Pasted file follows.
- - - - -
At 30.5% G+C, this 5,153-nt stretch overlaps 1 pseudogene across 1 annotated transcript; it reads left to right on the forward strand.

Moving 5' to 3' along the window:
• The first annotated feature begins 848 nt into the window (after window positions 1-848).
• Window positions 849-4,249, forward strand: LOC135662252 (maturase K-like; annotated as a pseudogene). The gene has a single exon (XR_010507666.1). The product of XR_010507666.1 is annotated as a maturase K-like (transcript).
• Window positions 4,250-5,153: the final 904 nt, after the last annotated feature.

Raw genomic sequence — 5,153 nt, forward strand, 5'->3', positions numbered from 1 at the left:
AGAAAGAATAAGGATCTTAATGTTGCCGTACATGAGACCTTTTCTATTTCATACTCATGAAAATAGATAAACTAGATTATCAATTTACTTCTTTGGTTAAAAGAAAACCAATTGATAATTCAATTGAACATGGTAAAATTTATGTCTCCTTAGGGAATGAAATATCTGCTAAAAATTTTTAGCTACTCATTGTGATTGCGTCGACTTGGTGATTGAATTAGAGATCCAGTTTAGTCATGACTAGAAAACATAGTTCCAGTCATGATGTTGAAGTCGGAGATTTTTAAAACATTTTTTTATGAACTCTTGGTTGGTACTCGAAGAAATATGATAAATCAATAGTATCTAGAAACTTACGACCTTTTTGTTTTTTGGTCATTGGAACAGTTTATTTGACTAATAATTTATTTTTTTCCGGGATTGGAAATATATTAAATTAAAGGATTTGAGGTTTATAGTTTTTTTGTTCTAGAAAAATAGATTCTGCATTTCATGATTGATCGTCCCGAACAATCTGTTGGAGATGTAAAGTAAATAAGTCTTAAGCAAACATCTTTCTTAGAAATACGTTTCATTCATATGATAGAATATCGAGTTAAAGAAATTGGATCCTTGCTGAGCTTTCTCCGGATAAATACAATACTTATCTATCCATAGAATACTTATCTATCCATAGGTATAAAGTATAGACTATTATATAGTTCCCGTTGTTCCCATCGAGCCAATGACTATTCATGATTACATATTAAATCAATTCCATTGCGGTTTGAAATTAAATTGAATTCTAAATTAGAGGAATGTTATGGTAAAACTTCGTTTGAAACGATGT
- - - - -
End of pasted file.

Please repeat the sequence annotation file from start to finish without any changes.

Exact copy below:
At 30.5% G+C, this 5,153-nt stretch overlaps 1 pseudogene across 1 annotated transcript; it reads left to right on the forward strand.

Moving 5' to 3' along the window:
• The first annotated feature begins 848 nt into the window (after window positions 1-848).
• Window positions 849-4,249, forward strand: LOC135662252 (maturase K-like; annotated as a pseudogene). The gene has a single exon (XR_010507666.1). The product of XR_010507666.1 is annotated as a maturase K-like (transcript).
• Window positions 4,250-5,153: the final 904 nt, after the last annotated feature.

Raw genomic sequence — 5,153 nt, forward strand, 5'->3', positions numbered from 1 at the left:
AGAAAGAATAAGGATCTTAATGTTGCCGTACATGAGACCTTTTCTATTTCATACTCATGAAAATAGATAAACTAGATTATCAATTTACTTCTTTGGTTAAAAGAAAACCAATTGATAATTCAATTGAACATGGTAAAATTTATGTCTCCTTAGGGAATGAAATATCTGCTAAAAATTTTTAGCTACTCATTGTGATTGCGTCGACTTGGTGATTGAATTAGAGATCCAGTTTAGTCATGACTAGAAAACATAGTTCCAGTCATGATGTTGAAGTCGGAGATTTTTAAAACATTTTTTTATGAACTCTTGGTTGGTACTCGAAGAAATATGATAAATCAATAGTATCTAGAAACTTACGACCTTTTTGTTTTTTGGTCATTGGAACAGTTTATTTGACTAATAATTTATTTTTTTCCGGGATTGGAAATATATTAAATTAAAGGATTTGAGGTTTATAGTTTTTTTGTTCTAGAAAAATAGATTCTGCATTTCATGATTGATCGTCCCGAACAATCTGTTGGAGATGTAAAGTAAATAAGTCTTAAGCAAACATCTTTCTTAGAAATACGTTTCATTCATATGATAGAATATCGAGTTAAAGAAATTGGATCCTTGCTGAGCTTTCTCCGGATAAATACAATACTTATCTATCCATAGAATACTTATCTATCCATAGGTATAAAGTATAGACTATTATATAGTTCCCGTTGTTCCCATCGAGCCAATGACTATTCATGATTACATATTAAATCAATTCCATTGCGGTTTGAAATTAAATTGAATTCTAAATTAGAGGAATGTTATGGTAAAACTTCGTTTGAAACGATGT